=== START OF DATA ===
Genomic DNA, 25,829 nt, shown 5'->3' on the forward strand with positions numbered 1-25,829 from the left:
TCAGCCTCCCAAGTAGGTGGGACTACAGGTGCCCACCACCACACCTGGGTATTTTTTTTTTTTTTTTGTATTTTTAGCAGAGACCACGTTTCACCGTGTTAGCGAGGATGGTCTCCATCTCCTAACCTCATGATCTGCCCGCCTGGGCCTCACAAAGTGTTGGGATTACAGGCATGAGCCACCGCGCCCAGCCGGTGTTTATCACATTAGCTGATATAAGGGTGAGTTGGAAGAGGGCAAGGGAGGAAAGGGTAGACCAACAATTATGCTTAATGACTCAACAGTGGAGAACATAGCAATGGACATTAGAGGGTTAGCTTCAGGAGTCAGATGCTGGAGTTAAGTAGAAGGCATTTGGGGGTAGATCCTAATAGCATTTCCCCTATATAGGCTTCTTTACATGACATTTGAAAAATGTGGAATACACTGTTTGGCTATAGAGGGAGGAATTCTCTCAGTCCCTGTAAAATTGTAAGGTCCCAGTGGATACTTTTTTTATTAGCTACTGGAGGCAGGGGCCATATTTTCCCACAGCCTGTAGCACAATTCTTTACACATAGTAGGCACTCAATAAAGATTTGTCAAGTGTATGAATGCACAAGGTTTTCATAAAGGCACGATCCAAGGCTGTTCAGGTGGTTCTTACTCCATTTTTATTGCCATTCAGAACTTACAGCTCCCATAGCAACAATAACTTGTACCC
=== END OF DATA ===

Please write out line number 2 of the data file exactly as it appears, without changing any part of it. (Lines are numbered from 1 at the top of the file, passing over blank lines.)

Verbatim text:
TCAGCCTCCCAAGTAGGTGGGACTACAGGTGCCCACCACCACACCTGGGTATTTTTTTTTTTTTTTTGTATTTTTAGCAGAGACCACGTTTCACCGTGTTAGCGAGGATGGTCTCCATCTCCTAACCTCATGATCTGCCCGCCTGGGCCTCACAAAGTGTTGGGATTACAGGCATGAGCCACCGCGCCCAGCCGGTGTTTATCACATTAGCTGATATAAGGGTGAGTTGGAAGAGGGCAAGGGAGGAAAGGGTAGACCAACAATTATGCTTAATGACTCAACAGTGGAGAACATAGCAATGGACATTAGAGGGTTAGCTTCAGGAGTCAGATGCTGGAGTTAAGTAGAAGGCATTTGGGGGTAGATCCTAATAGCATTTCCCCTATATAGGCTTCTTTACATGACATTTGAAAAATGTGGAATACACTGTTTGGCTATAGAGGGAGGAATTCTCTCAGTCCCTGTAAAATTGTAAGGTCCCAGTGGATACTTTTTTTATTAGCTACTGGAGGCAGGGGCCATATTTTCCCACAGCCTGTAGCACAATTCTTTACACATAGTAGGCACTCAATAAAGATTTGTCAAGTGTATGAATGCACAAGGTTTTCATAAAGGCACGATCCAAGGCTGTTCAGGTGGTTCTTACTCCATTTTTATTGCCATTCAGAACTTACAGCTCCCATAGCAACAATAACTTGTACCC